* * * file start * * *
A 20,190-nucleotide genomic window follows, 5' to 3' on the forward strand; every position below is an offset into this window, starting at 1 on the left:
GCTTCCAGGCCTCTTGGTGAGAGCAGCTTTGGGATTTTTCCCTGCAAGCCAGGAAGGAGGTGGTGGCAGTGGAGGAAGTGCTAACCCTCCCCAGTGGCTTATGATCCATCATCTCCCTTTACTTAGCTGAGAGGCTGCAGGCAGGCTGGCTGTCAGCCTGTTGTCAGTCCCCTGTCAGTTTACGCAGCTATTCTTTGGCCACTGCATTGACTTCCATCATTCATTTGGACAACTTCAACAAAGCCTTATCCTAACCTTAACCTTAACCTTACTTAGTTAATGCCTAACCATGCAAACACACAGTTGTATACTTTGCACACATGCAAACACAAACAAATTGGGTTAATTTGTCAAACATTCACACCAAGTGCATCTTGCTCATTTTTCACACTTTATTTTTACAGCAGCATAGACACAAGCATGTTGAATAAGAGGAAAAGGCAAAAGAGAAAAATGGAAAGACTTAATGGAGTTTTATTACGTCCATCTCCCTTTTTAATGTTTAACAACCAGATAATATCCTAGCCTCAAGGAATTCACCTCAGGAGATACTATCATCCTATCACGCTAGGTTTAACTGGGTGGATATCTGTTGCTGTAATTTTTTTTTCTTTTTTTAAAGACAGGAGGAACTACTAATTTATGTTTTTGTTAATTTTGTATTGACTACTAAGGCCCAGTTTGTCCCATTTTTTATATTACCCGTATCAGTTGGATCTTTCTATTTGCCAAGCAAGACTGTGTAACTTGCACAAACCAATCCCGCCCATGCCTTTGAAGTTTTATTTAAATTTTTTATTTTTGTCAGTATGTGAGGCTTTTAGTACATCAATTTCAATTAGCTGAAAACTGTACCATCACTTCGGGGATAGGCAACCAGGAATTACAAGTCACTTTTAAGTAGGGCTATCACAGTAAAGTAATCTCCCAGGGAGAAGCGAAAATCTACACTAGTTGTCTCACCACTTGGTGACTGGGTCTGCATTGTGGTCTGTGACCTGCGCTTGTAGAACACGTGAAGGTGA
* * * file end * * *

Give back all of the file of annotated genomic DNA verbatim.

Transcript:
A 20,190-nucleotide genomic window follows, 5' to 3' on the forward strand; every position below is an offset into this window, starting at 1 on the left:
GCTTCCAGGCCTCTTGGTGAGAGCAGCTTTGGGATTTTTCCCTGCAAGCCAGGAAGGAGGTGGTGGCAGTGGAGGAAGTGCTAACCCTCCCCAGTGGCTTATGATCCATCATCTCCCTTTACTTAGCTGAGAGGCTGCAGGCAGGCTGGCTGTCAGCCTGTTGTCAGTCCCCTGTCAGTTTACGCAGCTATTCTTTGGCCACTGCATTGACTTCCATCATTCATTTGGACAACTTCAACAAAGCCTTATCCTAACCTTAACCTTAACCTTACTTAGTTAATGCCTAACCATGCAAACACACAGTTGTATACTTTGCACACATGCAAACACAAACAAATTGGGTTAATTTGTCAAACATTCACACCAAGTGCATCTTGCTCATTTTTCACACTTTATTTTTACAGCAGCATAGACACAAGCATGTTGAATAAGAGGAAAAGGCAAAAGAGAAAAATGGAAAGACTTAATGGAGTTTTATTACGTCCATCTCCCTTTTTAATGTTTAACAACCAGATAATATCCTAGCCTCAAGGAATTCACCTCAGGAGATACTATCATCCTATCACGCTAGGTTTAACTGGGTGGATATCTGTTGCTGTAATTTTTTTTTCTTTTTTTAAAGACAGGAGGAACTACTAATTTATGTTTTTGTTAATTTTGTATTGACTACTAAGGCCCAGTTTGTCCCATTTTTTATATTACCCGTATCAGTTGGATCTTTCTATTTGCCAAGCAAGACTGTGTAACTTGCACAAACCAATCCCGCCCATGCCTTTGAAGTTTTATTTAAATTTTTTATTTTTGTCAGTATGTGAGGCTTTTAGTACATCAATTTCAATTAGCTGAAAACTGTACCATCACTTCGGGGATAGGCAACCAGGAATTACAAGTCACTTTTAAGTAGGGCTATCACAGTAAAGTAATCTCCCAGGGAGAAGCGAAAATCTACACTAGTTGTCTCACCACTTGGTGACTGGGTCTGCATTGTGGTCTGTGACCTGCGCTTGTAGAACACGTGAAGGTGA